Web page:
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Why Match.com Is Taking Part of Its Business Off-Line With 'The Stir'

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In time for Valentine's Day, a look at the business of encouraging face-to-face meetings among online daters.

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"Back then it was very labor intensive and very costly," Canaday said. "This time, we have the scale and technology to do it right and do it cost efficiently."

In the past year, IAC's stock has fallen 3.44% to $43.50. The company's 2011 revenue was $2 billion, up 26% from the previous year. IAC's healthy financials allow it to experiment with events again and relieve some of the pressure for immediate and significant impact on subscriber numbers.

During IAC's fourth-quarter earnings call last week, IAC CEO Greg Blatt said although the events didn't "pack the immediate customer acquisition punch we were hoping for, they're really hitting their stride now." He estimated that Match would hold 4,000 to 5,000 events this year.

Match makes attendees pay the standard price for events like wine tastings or mini golfing. It initially wasn't charging for happy hour events, but the Match spokesperson said it is experimenting with charging fees for happy hours in select markets.

"We're testing to see if people are more likely to predictably show up when they pay, even a little bit," Canaday said. Right now, The Stir's only significant cost is hiring a facilitator to check people in at the event.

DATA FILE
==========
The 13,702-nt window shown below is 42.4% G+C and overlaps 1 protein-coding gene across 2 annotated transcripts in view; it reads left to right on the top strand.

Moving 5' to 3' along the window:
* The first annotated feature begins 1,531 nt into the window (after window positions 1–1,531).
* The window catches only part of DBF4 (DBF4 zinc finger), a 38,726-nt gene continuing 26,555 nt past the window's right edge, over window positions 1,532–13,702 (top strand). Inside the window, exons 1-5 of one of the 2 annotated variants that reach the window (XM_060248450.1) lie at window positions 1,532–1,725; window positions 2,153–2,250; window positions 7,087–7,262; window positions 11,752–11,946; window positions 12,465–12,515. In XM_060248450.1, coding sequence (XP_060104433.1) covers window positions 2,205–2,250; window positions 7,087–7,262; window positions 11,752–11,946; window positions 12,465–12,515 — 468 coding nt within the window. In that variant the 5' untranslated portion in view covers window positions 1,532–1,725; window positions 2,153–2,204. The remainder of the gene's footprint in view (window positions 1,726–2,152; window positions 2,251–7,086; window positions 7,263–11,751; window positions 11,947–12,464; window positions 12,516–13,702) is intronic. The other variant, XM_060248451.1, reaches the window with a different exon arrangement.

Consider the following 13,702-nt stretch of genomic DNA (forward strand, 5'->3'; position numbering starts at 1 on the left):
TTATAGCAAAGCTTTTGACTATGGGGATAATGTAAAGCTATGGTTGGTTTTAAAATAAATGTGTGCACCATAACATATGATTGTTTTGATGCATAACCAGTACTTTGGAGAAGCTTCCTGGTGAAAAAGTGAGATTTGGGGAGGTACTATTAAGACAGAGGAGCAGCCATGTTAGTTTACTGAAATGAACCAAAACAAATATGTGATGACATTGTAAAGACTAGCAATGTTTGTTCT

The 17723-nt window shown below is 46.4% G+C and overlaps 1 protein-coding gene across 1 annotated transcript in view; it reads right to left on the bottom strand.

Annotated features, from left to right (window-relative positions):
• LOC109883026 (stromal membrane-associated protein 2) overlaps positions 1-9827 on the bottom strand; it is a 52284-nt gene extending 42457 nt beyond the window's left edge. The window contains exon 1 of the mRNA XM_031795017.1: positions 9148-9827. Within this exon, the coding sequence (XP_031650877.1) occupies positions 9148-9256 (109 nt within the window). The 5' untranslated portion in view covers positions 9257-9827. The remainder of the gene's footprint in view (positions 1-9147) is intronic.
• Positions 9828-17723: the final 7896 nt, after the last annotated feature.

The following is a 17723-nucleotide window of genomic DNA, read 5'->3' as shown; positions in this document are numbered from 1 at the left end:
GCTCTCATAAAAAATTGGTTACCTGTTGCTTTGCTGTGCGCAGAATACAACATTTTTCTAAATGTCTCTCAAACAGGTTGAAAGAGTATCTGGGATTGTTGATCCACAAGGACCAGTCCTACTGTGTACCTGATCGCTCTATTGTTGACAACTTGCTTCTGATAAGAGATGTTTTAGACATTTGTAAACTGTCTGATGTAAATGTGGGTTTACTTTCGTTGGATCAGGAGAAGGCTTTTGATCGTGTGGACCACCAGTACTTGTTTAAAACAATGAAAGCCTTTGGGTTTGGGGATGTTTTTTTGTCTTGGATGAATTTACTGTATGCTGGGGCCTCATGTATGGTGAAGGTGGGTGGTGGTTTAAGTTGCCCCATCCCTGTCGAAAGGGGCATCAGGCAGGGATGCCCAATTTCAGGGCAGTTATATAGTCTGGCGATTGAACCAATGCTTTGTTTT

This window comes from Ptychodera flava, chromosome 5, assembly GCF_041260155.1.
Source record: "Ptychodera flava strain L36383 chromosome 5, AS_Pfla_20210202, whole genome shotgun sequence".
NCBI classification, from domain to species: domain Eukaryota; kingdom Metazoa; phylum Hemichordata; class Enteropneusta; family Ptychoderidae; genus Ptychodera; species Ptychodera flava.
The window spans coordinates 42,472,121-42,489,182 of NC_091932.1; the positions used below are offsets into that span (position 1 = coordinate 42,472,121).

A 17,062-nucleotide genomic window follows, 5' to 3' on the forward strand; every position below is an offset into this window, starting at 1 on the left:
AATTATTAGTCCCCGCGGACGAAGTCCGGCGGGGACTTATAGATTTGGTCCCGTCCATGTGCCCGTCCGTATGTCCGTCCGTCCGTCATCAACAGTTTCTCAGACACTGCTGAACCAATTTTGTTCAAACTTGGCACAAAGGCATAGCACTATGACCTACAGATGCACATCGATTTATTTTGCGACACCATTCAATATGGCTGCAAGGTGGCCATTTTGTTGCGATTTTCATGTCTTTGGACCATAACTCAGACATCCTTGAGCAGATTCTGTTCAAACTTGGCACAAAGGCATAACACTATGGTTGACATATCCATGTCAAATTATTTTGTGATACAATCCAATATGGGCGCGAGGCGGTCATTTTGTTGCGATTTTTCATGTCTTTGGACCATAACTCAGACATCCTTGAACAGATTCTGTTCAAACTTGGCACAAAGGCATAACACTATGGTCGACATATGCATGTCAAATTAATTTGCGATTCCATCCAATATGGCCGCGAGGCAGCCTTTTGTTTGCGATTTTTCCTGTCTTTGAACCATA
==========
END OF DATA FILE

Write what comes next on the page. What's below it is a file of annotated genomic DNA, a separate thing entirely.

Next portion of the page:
"This is not adding anything much to their bottom line that's measurable," Brooks said. "What it's doing is reinforcing the brand and getting people to talk.

Certainly that reinforces another comment that Blatt made during the fourth-quarter earnings call. "We're now starting to take margin on certain events, which drives up the revenue per user, but more importantly, the events are starting to have real impact on category and brand perception," he said. He added that after only half a year, approximately a third of US singles are aware that Match offers event dating and 67% of singles say these events make them more likely to try online dating.

"Of particular note, 15% of people who previously said they were not open to online dating say they are open to it as a result of events. This is very meaningful long-term to category expansion and competitive differentiation for Match," Blatt said.

But to truly get people to embrace the events, they have to be a success– bad events could be deadly for the brand, Brooks said.
"If they walk away from those events thinking, 'Oh God, I didn't see anybody I was remotely interested in,' then Match has failed."
One way Match can control the dating event is by having an active host.

"By that, I mean, the wallflowers are pulled from the wall," Brooks said. "Otherwise you end up with a bunch of people feeling stiff, uncertain, and unhappy."